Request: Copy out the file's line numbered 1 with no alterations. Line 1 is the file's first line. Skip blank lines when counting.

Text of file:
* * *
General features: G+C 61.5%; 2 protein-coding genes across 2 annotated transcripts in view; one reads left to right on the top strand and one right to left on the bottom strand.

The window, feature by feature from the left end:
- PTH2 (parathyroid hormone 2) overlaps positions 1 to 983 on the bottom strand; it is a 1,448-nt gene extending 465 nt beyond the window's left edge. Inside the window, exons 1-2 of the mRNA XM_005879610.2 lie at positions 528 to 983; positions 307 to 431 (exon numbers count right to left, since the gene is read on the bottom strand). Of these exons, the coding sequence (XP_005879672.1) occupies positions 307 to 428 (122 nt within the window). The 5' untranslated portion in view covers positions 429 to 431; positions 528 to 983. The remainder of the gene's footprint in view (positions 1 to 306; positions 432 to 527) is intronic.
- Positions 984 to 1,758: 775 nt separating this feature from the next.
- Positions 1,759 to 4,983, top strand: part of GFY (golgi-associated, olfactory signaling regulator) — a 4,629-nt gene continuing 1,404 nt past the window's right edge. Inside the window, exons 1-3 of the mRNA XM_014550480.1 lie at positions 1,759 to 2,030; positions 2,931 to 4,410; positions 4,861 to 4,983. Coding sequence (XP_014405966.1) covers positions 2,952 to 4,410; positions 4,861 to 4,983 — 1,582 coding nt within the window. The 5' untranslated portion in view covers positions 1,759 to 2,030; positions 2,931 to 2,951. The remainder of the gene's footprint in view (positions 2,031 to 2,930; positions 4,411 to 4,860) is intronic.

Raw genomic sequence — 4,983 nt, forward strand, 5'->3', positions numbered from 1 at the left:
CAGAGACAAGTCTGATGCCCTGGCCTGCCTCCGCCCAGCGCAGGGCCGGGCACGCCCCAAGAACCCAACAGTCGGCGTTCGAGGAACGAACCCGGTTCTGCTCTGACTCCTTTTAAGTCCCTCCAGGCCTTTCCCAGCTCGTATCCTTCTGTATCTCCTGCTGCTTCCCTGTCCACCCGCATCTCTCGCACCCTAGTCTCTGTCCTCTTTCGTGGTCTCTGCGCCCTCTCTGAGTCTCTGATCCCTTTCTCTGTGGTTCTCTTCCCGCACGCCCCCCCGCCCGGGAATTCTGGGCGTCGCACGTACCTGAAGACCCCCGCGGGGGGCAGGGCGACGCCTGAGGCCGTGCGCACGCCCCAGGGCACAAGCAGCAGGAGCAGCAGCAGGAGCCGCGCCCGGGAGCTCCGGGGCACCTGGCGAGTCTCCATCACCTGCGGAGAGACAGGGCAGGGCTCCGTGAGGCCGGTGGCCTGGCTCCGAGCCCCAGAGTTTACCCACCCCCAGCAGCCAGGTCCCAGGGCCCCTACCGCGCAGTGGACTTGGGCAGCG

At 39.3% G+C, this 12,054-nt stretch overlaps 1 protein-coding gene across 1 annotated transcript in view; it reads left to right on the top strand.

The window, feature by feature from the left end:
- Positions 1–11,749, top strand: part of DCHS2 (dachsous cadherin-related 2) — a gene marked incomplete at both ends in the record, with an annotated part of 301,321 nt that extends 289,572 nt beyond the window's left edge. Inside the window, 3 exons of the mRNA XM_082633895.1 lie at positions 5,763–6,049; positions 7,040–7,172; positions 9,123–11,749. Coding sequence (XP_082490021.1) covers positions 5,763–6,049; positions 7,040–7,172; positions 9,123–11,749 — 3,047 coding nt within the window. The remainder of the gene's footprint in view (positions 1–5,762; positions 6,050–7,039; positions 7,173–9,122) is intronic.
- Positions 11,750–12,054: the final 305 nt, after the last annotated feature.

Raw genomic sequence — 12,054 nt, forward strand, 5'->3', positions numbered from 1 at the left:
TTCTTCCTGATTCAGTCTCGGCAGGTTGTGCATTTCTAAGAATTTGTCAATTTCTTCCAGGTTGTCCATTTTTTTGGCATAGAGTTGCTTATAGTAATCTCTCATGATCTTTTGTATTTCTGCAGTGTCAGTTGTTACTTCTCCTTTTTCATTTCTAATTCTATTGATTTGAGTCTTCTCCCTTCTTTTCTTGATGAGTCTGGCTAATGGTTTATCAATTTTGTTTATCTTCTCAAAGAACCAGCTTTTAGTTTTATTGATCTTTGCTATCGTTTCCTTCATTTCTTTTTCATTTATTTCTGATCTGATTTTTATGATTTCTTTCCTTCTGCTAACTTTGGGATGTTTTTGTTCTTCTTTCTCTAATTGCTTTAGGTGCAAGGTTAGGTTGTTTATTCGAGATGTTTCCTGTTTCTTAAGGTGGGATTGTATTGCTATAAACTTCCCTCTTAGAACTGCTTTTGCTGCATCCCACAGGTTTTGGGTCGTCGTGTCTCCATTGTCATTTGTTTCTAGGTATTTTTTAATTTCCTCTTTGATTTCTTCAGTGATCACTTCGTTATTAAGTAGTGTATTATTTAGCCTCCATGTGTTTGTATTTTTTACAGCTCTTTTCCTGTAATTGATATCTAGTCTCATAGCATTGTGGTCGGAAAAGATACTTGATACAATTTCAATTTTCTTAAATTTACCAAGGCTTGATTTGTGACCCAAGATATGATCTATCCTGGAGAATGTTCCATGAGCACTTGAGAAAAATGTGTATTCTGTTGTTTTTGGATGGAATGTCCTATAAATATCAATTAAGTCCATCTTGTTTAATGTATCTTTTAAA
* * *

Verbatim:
General features: G+C 61.5%; 2 protein-coding genes across 2 annotated transcripts in view; one reads left to right on the top strand and one right to left on the bottom strand.